According to a 2019 study in the Journal of Clinical Nutrition, 350 mcg per week or 50 mcg per day is enough to restore any mild Vitamin B12 deficiency. A 12-week randomized, double-blind, controlled trial on 40 subjects found no difference when taking a higher dose of 2000 mcg orally once a week over a lower 350 mcg dose.
Vitamin B12 is essential for proper red blood cell formation, oxygen transport, neurological function, and DNA synthesis. Since B12 is water-soluble, higher doses haven't been found to have any adverse effects with the excess naturally excreted from the body.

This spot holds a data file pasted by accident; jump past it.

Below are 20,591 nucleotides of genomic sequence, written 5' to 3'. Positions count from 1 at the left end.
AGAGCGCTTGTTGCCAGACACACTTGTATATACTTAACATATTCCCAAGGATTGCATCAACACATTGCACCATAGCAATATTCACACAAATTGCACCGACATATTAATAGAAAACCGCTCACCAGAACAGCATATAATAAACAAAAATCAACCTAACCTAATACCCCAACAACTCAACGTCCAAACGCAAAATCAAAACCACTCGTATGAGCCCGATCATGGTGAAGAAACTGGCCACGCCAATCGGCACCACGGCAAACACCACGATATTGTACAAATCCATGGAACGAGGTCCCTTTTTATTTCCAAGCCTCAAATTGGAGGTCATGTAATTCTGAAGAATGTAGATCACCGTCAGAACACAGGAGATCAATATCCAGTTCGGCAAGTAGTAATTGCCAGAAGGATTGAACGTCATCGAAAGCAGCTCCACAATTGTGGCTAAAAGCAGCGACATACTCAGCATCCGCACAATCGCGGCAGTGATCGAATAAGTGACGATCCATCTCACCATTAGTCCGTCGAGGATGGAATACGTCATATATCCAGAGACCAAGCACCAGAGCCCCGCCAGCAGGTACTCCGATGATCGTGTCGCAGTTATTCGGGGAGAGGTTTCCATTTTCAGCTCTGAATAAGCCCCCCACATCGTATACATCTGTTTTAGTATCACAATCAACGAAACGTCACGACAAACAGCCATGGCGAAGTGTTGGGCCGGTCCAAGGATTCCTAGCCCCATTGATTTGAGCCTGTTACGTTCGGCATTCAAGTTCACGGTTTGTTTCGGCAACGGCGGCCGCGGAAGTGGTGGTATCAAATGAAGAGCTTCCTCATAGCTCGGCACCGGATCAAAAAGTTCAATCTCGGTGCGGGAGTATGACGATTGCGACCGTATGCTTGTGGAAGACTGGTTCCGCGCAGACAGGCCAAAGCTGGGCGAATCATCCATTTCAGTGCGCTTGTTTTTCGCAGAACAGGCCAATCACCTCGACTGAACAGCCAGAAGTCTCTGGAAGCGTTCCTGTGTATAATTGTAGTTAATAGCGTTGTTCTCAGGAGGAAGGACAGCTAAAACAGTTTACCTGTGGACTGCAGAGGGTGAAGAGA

Although naturally found in fish, meat, poultry, eggs, and milk products, Vitamin B12 is generally not present in plant foods. National Institute of Health has a dedicated fact sheet on Vitamin B12, which I found to be dense, but very useful.